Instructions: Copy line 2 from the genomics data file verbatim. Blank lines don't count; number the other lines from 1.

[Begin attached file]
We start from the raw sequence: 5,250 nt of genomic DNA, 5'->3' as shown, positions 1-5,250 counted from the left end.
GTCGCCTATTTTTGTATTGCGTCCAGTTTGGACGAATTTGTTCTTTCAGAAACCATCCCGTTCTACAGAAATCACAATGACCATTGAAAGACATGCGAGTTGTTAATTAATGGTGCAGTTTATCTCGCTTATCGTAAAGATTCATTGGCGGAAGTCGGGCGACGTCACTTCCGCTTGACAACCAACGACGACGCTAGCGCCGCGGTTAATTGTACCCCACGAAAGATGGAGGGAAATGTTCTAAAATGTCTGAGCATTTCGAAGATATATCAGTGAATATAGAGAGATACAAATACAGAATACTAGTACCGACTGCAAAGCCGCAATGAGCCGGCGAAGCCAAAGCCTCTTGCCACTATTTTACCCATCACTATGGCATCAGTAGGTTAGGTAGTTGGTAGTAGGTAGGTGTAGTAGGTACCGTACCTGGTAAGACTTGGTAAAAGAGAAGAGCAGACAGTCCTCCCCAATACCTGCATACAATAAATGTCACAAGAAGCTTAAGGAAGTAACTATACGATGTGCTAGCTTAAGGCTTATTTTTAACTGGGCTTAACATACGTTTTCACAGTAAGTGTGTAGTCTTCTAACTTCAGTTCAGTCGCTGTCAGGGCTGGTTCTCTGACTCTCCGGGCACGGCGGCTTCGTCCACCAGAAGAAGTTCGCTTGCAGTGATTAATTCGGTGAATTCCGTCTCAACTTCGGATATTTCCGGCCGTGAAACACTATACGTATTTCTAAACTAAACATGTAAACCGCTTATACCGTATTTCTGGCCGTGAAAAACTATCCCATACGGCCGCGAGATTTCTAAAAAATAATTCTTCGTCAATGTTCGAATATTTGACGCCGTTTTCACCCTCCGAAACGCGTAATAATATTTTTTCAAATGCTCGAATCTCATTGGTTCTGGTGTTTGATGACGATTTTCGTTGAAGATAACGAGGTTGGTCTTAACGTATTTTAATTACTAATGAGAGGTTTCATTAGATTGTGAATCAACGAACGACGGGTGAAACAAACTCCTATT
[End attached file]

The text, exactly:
GTCGCCTATTTTTGTATTGCGTCCAGTTTGGACGAATTTGTTCTTTCAGAAACCATCCCGTTCTACAGAAATCACAATGACCATTGAAAGACATGCGAGTTGTTAATTAATGGTGCAGTTTATCTCGCTTATCGTAAAGATTCATTGGCGGAAGTCGGGCGACGTCACTTCCGCTTGACAACCAACGACGACGCTAGCGCCGCGGTTAATTGTACCCCACGAAAGATGGAGGGAAATGTTCTAAAATGTCTGAGCATTTCGAAGATATATCAGTGAATATAGAGAGATACAAATACAGAATACTAGTACCGACTGCAAAGCCGCAATGAGCCGGCGAAGCCAAAGCCTCTTGCCACTATTTTACCCATCACTATGGCATCAGTAGGTTAGGTAGTTGGTAGTAGGTAGGTGTAGTAGGTACCGTACCTGGTAAGACTTGGTAAAAGAGAAGAGCAGACAGTCCTCCCCAATACCTGCATACAATAAATGTCACAAGAAGCTTAAGGAAGTAACTATACGATGTGCTAGCTTAAGGCTTATTTTTAACTGGGCTTAACATACGTTTTCACAGTAAGTGTGTAGTCTTCTAACTTCAGTTCAGTCGCTGTCAGGGCTGGTTCTCTGACTCTCCGGGCACGGCGGCTTCGTCCACCAGAAGAAGTTCGCTTGCAGTGATTAATTCGGTGAATTCCGTCTCAACTTCGGATATTTCCGGCCGTGAAACACTATACGTATTTCTAAACTAAACATGTAAACCGCTTATACCGTATTTCTGGCCGTGAAAAACTATCCCATACGGCCGCGAGATTTCTAAAAAATAATTCTTCGTCAATGTTCGAATATTTGACGCCGTTTTCACCCTCCGAAACGCGTAATAATATTTTTTCAAATGCTCGAATCTCATTGGTTCTGGTGTTTGATGACGATTTTCGTTGAAGATAACGAGGTTGGTCTTAACGTATTTTAATTACTAATGAGAGGTTTCATTAGATTGTGAATCAACGAACGACGGGTGAAACAAACTCCTATT